Switching off Roshni
Governor Satya Pal Malik surprised many on Wednesday when the State Administrative Council (SAC) approved the repeal of the Jammu and Kashmir State Lands (Vesting of Ownership to the Occupants) Act, 2001, (commonly known as Roshni scheme).
By rescinding the act all pending proceedings under the Act shall stand cancelled immediately and abate. However, the SAC directed that any action taken under the provisions of the repealed Act shall not be invalid.
The Jammu and Kashmir State Lands (Vesting of Ownership to the Occupants) Act, 2001 was enacted in the year 2001 with the twin objective of generating resources for financing power projects and conferment of proprietary rights to the occupants of the State Land.
The Act popularly called as Roshni Scheme was believed to be a revolutionary step in the annals of history in Jammu and Kashmir after the Agrarian Reforms Act. It was hoped that the legislation would help to boost the farming sector and in turn generate substantial revenue for funding power projects across the State. The rules under the Act were also notified.
The Scheme initially envisaged conferment of proprietary rights of around 20.55 lakh Kanals to the occupants of which only 15.85% land was approved for vesting of ownership rights. Against the expected/anticipated revenue from such occupants, the revenue actually generated has been meager thereby failing to realize the objective of the Scheme. There have also been reports about the misuse of some provisions of legislation.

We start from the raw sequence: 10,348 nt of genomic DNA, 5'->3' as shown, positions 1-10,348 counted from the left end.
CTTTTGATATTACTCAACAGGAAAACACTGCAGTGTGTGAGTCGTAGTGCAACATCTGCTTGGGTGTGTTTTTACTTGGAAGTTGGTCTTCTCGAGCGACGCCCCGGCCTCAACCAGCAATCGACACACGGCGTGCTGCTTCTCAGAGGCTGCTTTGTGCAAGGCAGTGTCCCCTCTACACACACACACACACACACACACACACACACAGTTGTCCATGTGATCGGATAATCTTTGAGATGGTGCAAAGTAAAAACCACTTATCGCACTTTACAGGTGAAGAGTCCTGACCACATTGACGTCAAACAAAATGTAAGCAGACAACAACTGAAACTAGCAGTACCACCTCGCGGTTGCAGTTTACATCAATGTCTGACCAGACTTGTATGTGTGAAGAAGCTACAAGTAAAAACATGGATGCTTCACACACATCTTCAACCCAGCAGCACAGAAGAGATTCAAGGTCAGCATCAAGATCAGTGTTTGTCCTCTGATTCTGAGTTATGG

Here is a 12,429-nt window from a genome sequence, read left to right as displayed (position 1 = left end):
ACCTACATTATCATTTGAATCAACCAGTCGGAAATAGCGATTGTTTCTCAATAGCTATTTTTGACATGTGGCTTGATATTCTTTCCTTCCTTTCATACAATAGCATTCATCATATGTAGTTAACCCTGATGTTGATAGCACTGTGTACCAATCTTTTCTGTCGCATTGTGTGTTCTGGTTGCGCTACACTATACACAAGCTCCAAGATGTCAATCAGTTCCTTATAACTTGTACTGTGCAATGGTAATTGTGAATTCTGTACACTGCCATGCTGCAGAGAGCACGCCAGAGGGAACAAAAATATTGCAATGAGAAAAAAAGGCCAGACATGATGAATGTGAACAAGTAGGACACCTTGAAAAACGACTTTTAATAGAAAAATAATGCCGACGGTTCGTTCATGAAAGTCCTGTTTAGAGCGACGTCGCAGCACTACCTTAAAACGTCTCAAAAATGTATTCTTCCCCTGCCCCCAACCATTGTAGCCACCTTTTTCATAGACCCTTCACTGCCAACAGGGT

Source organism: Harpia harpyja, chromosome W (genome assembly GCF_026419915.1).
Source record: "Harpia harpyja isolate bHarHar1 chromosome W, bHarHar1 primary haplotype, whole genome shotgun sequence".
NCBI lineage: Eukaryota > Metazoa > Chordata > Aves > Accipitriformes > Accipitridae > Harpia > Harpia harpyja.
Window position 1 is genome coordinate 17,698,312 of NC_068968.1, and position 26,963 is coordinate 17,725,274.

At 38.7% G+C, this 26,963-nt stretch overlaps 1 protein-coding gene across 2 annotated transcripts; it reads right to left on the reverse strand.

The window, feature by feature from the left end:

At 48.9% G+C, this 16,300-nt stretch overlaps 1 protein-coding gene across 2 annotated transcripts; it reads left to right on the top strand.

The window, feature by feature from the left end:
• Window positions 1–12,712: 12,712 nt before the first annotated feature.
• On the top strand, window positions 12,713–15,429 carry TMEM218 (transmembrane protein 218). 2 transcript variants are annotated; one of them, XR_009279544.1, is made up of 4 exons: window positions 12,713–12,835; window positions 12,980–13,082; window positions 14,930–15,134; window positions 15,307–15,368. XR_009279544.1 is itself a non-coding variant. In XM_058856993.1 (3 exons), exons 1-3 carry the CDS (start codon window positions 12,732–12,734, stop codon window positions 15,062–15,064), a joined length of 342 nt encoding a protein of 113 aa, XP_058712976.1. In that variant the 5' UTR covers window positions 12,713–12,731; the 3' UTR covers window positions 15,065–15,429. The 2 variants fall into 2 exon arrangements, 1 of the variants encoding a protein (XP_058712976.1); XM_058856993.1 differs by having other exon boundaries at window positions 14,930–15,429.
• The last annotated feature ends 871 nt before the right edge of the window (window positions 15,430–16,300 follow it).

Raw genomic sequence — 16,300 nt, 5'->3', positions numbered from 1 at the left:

However, the way the scheme was rolled out and executed it seemed that it was a well planned and organised scam. The Roshini scheme involved the biggest ever land scam in Jammu and Kashmir, with the State losing about Rs 25000 crore.
The scheme turned out to be a total flop as against the expected Rs 25000 crore revenue, the government recovered less than Rs 100 crore. The projected revenue estimates were made in Nov 2006 against Rs 20 lakh Kanal land identified for vesting ownership rights, but these were never realised.
The rules framed by the government under which, agriculture land was to be transferred free of cost, were against the Act. As per the Act the revenue generated from the scheme was to be used for developing power projects, while the government rules subverted its provisions by exempting any charges on the agriculture land at the time of vesting of ownership rights to the claimants, hitting the revenue generation.
Even in case of non-agriculture land the revenue targets could not be met as in majority of cases the beneficiaries were given rebate in the set price.
The auditing of around 547 cases for 666 Kanals of non-agriculture land showed that in most of the cases the committees had given rebate against the fixed prices in the name of educational trusts and many other planks.
Initially the government had identified 3.5 lakh Kanal land for allotting to the beneficiaries for which the Revenue department had claimed that it will recover Rs 355 crore but only Rs 76 crore were recovered.
The SAC has taken a good decision as the scheme did not benefit those for whom it was actually meant. The scheme on the contrary proved lucrative for few highly connected politicians and their kits and kin.
This is evident from the fact that the government handed over land to the occupants but there was no revenue realization. Now that the scheme has been rescinded, the government should also hold an enquiry and name and shame those who organised this planned loot.